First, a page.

Last week, when a defendant being escorted to court made a desperate attempt to flee, Mr. Principe was at the ready — and jumped in to foil the escape.
Hours later, Mr. Principe was lauded by Chief Justice Anthony Smellie as the “embodiment of service” and described by Court Administrator Kevin McCormac as “efficient, dedicated and considerate.”
The next day, Mr. Principe was gone … back to his native Philippines, and away from Cayman for at least a year. The reason: “fulfillment of an immigration requirement.”
It is a scenario such as this which crystallizes the absurdity of our country’s approach to work permits, residency and permanent status.
While this Editorial Board doesn’t know the particulars of Mr. Principe’s immigration file, from what we’ve heard about his on-the-job performance (which has been deemed admirable by the judiciary, court staff and the Cayman Compass’s own court reporter), it seems to us that Mr. Principe’s farewell ceremony last week should instead have been a celebration — of his being given permission to stay in our country as long as he likes.
In the words of Mr. McCormac, “Nothing was ever too much trouble for him, and he consistently performed his duties to a standard over and above that which could reasonably have been expected.”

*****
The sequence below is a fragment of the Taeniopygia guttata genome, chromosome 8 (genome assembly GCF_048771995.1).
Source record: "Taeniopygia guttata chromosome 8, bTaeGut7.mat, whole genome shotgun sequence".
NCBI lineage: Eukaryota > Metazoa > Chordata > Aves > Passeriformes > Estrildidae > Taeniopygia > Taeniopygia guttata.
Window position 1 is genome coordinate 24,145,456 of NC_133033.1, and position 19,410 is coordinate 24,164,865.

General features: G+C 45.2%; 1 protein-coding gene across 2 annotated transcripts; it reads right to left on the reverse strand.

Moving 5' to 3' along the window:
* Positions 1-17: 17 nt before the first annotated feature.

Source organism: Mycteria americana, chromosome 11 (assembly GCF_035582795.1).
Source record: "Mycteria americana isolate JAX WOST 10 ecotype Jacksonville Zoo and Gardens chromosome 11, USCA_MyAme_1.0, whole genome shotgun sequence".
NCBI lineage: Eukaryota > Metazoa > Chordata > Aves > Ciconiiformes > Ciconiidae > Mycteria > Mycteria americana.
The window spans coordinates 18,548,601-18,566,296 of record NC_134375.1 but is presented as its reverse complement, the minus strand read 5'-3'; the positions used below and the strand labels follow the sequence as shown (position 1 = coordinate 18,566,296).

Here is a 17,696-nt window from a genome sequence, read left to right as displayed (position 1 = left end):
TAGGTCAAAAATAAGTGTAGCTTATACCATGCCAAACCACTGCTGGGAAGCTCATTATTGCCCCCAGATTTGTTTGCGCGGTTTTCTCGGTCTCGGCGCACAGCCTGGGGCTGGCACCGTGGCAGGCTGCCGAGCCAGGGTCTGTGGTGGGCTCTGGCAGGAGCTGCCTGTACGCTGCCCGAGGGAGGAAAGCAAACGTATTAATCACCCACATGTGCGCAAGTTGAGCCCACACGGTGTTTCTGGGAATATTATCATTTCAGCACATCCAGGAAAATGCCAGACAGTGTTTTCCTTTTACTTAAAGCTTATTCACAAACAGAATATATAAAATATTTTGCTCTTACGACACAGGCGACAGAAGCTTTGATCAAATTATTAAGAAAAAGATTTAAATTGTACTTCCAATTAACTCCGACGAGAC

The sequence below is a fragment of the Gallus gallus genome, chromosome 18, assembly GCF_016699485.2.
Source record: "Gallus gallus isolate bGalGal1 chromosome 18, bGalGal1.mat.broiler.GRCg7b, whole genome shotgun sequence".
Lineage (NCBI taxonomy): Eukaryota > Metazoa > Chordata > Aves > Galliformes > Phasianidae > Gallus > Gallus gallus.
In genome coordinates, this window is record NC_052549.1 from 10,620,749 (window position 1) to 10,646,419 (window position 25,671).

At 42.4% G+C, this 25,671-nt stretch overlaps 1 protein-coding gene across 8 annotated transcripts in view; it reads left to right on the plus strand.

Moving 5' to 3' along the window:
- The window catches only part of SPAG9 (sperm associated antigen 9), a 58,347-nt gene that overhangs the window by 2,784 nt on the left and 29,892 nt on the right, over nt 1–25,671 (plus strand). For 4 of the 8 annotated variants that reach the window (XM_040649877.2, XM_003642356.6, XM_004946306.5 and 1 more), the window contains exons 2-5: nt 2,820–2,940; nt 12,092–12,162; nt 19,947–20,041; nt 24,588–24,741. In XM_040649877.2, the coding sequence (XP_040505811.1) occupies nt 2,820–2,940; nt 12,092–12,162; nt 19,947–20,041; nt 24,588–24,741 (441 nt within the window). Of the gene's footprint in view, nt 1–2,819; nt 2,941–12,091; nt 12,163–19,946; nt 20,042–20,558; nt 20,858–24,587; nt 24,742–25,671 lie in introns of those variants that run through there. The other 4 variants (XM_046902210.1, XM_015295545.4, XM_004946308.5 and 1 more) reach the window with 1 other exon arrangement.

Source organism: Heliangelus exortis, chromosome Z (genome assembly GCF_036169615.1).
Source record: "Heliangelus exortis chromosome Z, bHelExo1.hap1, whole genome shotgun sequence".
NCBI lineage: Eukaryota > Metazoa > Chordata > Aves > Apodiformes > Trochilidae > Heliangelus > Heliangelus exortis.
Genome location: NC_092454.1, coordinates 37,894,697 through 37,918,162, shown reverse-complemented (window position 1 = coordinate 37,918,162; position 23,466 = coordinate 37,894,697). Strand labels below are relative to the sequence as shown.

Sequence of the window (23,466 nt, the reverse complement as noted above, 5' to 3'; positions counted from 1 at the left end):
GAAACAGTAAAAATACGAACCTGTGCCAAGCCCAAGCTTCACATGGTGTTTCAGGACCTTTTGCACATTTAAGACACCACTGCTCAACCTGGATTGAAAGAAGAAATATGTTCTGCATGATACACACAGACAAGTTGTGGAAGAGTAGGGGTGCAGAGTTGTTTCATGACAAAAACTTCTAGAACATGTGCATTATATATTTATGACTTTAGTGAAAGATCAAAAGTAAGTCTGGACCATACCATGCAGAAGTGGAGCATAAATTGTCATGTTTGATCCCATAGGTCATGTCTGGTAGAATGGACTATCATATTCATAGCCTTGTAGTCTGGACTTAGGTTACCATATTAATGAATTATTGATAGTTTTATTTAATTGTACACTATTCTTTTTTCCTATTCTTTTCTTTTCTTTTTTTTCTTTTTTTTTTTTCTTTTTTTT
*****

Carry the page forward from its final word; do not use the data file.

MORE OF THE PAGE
Isn’t that the kind of professional Cayman should be welcoming, and embracing?
Consider the following: Mr. Principe, an employee of private contractor National Security Services Limited, had worked at the Law Courts Building for four years. For the last 18 months, he had also served as an acting court marshal when required. Despite his exemplary record of service, Mr. Principe had been instructed by authorities to leave Cayman.
His return flight was booked for Christmas Eve. On his final day at work, Dec. 23, he espied an offender attempting to break free from custody. Though he knew it was his last day on the job, that it was the eve of his departure, that he was risking his personal safety on behalf of a country that had officially spurned him — Mr. Principe also apparently knew he had a duty to perform, and he threw himself into the fray.
Why, again, was he ordered to leave?
The truth is, much of the extraordinariness of Mr. Principe’s example is that he was recognized publicly for being extraordinary. You don’t have to live and work in Cayman for very long before you witness the seemingly arbitrary eviction of a remarkable person, who just didn’t have the right connections or job title or bank account balance, yet who made Cayman a better place while they were here, and worse off after they left.
Perhaps, in the case of Mr. Principe (and by extension all the overperforming, underappreciated expatriates in “humble” occupations such as security guard, housekeeper, nanny, store clerk and landscaper), the appropriate question to ask is this: Why — if it were never a possibility that they could join Cayman’s community, and that their treatment by authorities would be as expendable, interchangeable and non-specialized vessels for labor — did we ever invite them into our country in the first instance?
And why on earth would they accept?